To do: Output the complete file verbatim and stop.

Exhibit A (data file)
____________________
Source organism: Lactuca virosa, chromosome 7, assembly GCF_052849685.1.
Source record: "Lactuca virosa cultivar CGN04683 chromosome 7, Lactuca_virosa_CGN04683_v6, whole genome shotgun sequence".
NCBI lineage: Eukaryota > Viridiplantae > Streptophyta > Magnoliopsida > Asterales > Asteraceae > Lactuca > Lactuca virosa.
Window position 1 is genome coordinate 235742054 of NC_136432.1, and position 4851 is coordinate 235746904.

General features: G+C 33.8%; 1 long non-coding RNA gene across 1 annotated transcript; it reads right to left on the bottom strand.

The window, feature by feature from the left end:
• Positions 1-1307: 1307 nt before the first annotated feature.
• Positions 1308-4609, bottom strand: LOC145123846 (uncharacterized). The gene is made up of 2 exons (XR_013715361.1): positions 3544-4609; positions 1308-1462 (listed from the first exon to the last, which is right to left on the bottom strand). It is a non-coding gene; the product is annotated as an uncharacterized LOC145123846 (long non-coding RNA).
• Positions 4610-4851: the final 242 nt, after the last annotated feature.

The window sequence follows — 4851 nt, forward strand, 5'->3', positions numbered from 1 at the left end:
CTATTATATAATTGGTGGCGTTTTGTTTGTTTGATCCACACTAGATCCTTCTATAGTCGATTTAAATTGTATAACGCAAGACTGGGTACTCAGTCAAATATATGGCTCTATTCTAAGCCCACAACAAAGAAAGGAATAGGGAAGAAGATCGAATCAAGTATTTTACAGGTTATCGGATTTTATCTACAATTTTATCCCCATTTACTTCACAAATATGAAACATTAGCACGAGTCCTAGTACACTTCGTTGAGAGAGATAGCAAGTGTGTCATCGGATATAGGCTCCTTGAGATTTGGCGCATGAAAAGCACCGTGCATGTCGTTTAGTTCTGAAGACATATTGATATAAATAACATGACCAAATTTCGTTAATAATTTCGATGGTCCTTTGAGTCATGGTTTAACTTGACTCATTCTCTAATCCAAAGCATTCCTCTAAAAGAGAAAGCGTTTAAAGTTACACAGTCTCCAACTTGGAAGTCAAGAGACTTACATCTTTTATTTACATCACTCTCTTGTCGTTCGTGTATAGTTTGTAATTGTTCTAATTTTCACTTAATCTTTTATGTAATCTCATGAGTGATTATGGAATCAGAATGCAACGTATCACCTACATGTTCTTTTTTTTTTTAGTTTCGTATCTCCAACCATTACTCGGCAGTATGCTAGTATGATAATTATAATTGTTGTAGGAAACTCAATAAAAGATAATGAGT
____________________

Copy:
Source organism: Lactuca virosa, chromosome 7, assembly GCF_052849685.1.
Source record: "Lactuca virosa cultivar CGN04683 chromosome 7, Lactuca_virosa_CGN04683_v6, whole genome shotgun sequence".
NCBI lineage: Eukaryota > Viridiplantae > Streptophyta > Magnoliopsida > Asterales > Asteraceae > Lactuca > Lactuca virosa.
Window position 1 is genome coordinate 235742054 of NC_136432.1, and position 4851 is coordinate 235746904.

General features: G+C 33.8%; 1 long non-coding RNA gene across 1 annotated transcript; it reads right to left on the bottom strand.

The window, feature by feature from the left end:
• Positions 1-1307: 1307 nt before the first annotated feature.
• Positions 1308-4609, bottom strand: LOC145123846 (uncharacterized). The gene is made up of 2 exons (XR_013715361.1): positions 3544-4609; positions 1308-1462 (listed from the first exon to the last, which is right to left on the bottom strand). It is a non-coding gene; the product is annotated as an uncharacterized LOC145123846 (long non-coding RNA).
• Positions 4610-4851: the final 242 nt, after the last annotated feature.

The window sequence follows — 4851 nt, forward strand, 5'->3', positions numbered from 1 at the left end:
CTATTATATAATTGGTGGCGTTTTGTTTGTTTGATCCACACTAGATCCTTCTATAGTCGATTTAAATTGTATAACGCAAGACTGGGTACTCAGTCAAATATATGGCTCTATTCTAAGCCCACAACAAAGAAAGGAATAGGGAAGAAGATCGAATCAAGTATTTTACAGGTTATCGGATTTTATCTACAATTTTATCCCCATTTACTTCACAAATATGAAACATTAGCACGAGTCCTAGTACACTTCGTTGAGAGAGATAGCAAGTGTGTCATCGGATATAGGCTCCTTGAGATTTGGCGCATGAAAAGCACCGTGCATGTCGTTTAGTTCTGAAGACATATTGATATAAATAACATGACCAAATTTCGTTAATAATTTCGATGGTCCTTTGAGTCATGGTTTAACTTGACTCATTCTCTAATCCAAAGCATTCCTCTAAAAGAGAAAGCGTTTAAAGTTACACAGTCTCCAACTTGGAAGTCAAGAGACTTACATCTTTTATTTACATCACTCTCTTGTCGTTCGTGTATAGTTTGTAATTGTTCTAATTTTCACTTAATCTTTTATGTAATCTCATGAGTGATTATGGAATCAGAATGCAACGTATCACCTACATGTTCTTTTTTTTTTTAGTTTCGTATCTCCAACCATTACTCGGCAGTATGCTAGTATGATAATTATAATTGTTGTAGGAAACTCAATAAAAGATAATGAGT